Friday, November 14, 2014


I must admit, I was dubious about whether or not I'd enjoy the Nov. technique our Fiber Junkies group had planned.  We worked with soy wax resist. WOW.....fabulous fun and so many great results.  I took about 50 photos but am only sharing a few.
 We all brought various tools to transfer designs to fabric using melted wax.  My thoughtful son gifted me several wood batik stamps he sought out for me during a trip, along with several custom metal stamps.  Unfortunately, none of us could achieve quality designs with these stamps.....we either tended to use too much or too little wax.
 Small dedicated 'electric pans', wax chips, dyes, and other stamping tools such as brushes, corks, spools, etc. were organized.
 Once the wax was melted....the 'design' tool was dipped into the wax and pressed onto fabric that was placed on rug padding.  Here Gen is using the end of an empty plastic spool.  
 I played with a silicone brush (a cooking tool) and pale green silk noil. Here too I found it difficult to control the design.
 My next stamping tool was a potato masher....again, it took some practice to control how much wax to retain on the tool before stamping.
 Val always quietly dazzles us.....her wax resist fabric has already been painted....using a credit card as a scrapper and a stencil to create the birds.
 Kate also used a stencil.....which created this wax design on a recycled cloth napkin.  I was surprised plastic stencils could be used...I assumed they'd melt but the wax wasn't that hot.
Once the wax dried, the fabric was painted using Dyna-Flo.  Time ran out before any of us were able to remove the it will be interesting to see the final results when we gather in December.
 I think this was Denny's.....she works so's hard to get photos of her work.
 Another one of Kate's...I think she may have used one half of a tennis ball for the circles......followed by several colors of Dyna-Flo.
 I worked on this hand-dyed silk piece.  The dark lines/spots are the melted wax.....added with a foam brush, and a hand-held waffle vegetable cutter.
Now painted with several colors of Dyna-Flo.
 Here's another one of mine....yellowish silk noil stamped with a egg beater.  Did I say practice is required?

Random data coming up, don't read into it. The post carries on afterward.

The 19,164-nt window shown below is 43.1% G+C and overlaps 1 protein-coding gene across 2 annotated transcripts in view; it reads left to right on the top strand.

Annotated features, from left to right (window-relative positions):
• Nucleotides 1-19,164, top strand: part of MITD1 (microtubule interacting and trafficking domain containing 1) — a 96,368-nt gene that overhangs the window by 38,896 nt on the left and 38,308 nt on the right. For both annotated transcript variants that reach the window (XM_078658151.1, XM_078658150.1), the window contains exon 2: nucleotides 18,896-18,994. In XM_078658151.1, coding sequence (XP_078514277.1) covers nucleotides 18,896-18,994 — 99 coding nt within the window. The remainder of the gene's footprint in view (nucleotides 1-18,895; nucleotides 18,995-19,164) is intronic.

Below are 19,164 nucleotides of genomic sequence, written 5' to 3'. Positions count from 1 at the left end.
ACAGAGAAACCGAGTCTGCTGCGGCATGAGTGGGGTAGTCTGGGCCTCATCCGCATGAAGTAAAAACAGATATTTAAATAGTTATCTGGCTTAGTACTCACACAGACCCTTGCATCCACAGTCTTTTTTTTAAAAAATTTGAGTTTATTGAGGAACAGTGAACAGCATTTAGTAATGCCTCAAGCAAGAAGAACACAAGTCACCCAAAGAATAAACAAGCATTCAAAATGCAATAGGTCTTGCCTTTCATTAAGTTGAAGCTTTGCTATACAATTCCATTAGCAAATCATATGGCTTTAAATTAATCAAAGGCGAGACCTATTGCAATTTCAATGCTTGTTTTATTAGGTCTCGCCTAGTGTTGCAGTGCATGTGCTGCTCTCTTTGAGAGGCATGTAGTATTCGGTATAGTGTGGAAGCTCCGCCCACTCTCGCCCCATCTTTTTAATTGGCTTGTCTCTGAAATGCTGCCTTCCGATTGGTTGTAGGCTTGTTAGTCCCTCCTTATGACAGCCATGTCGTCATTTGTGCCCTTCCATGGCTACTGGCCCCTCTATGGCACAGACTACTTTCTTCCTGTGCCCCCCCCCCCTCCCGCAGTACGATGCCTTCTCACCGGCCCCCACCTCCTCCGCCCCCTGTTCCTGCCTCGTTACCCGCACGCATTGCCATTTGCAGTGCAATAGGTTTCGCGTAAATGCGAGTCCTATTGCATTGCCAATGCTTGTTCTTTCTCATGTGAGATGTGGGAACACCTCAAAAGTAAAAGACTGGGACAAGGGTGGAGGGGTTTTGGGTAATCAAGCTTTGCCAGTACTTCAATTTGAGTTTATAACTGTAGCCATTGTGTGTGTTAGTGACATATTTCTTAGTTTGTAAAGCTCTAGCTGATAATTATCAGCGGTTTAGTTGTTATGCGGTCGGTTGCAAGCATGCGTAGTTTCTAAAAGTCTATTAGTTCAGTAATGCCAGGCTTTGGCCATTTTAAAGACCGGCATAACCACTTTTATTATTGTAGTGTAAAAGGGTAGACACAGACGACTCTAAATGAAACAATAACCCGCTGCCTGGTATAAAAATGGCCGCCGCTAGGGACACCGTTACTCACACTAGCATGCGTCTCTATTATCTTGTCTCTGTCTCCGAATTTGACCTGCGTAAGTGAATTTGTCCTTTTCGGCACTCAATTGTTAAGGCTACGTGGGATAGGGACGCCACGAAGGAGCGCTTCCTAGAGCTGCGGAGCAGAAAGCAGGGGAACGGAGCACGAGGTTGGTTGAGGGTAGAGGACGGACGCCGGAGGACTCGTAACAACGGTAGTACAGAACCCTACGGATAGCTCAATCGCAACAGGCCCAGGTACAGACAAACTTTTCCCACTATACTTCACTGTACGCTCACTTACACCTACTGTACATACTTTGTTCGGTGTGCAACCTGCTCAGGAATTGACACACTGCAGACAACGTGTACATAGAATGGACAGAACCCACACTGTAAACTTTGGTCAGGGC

This is Judy's....a pleated/crushed piece of silk, wax applied with a waffle veggie cutter. Sorry, I can't remember what created the circles.
 I caught Gen here putting the last bit of paint on her yellow fabric that featured numerous wax resist designs.

Hopefully I can share photos next month of the final look to these fabrics after the wax is removed.  I can say this was really fun and we are all looking forward to perfecting the technique next year.

Follow these links to see what others have been up to this week:  Sarah's Whoop, Whoop Friday, Off The Wall Friday, and Crazy Mom.


Norma Schlager said...

I have the wax, I have the book and I still haven't done it. I do need to get an old electric frying pan at a tag sale. Your group had some great results.

Nancy said...

Very interesting to explore this, and it seems much safer to have a low-temp wax to use. I'm partial to the egg beater and potato masher. Kitchen tools seem to have many possibilities. I saw this idea somewhere, too- use a corn pad on the end of a cork or pill bottle to stamp images. Makes nice little rounds or ovals. Look forward to seeing the fabrics with wax off.

Linda M said...

This is what we will be doing on our next play day!Of course it's not till February because of winter. I think you will be very happy with your results.

Nina Marie said...

doing surface design always takes me back to my elementary art days when it all was just play. I've found its always more fun in a group rather than solo though because there is always so much to prep and cleanup!!! these look great!

Anonymous said...

This looks totally addictive!

Robbie said...

Love using the egg beater!! Who would have thought!!! I saw pics on Judi's blog too...some neat pieces!!!

Victoria said...

I would love to try this. Really amazed at the great designs you achieved using kitchen tools. Very, very, cool!

Years ago I played around a bit with batik using beeswax and dyes, and I remember also having a lot of trouble controlling the wax amount. Over all I just made a mess! I have never tried soy wax and am wondering is their a benefit to using soy wax over another type, (such as beeswax)?

margaret said...

lots to see here and interesting all the different things you have used that worked better than the professional tools that you wanted to use. A much better use for electric frying pans than cooking in them

The Inside Stori said...

Soy wax melts at a lower temperature (safer I suppose) and is also supposed to be easier to remove....... I worked mostly on silk noil......which I suspect rendered less effective images due to its natural texture. Though the results are fine......I'm not sure I'd bother again.....unless I did some big pieces. I LOVE our FJ's experiments, yet with so many different small finished pieces of fabric ......they can be difficult to incorporate into projects.

Amy Art Quilter & Fyber Cafe said...

I love the potato masher, I am on the hunt for other mashers with different designs. I have a great one that looks floral, but everyone says it makes a pattern like a sand dollar. Isn't soy wax so much fun!!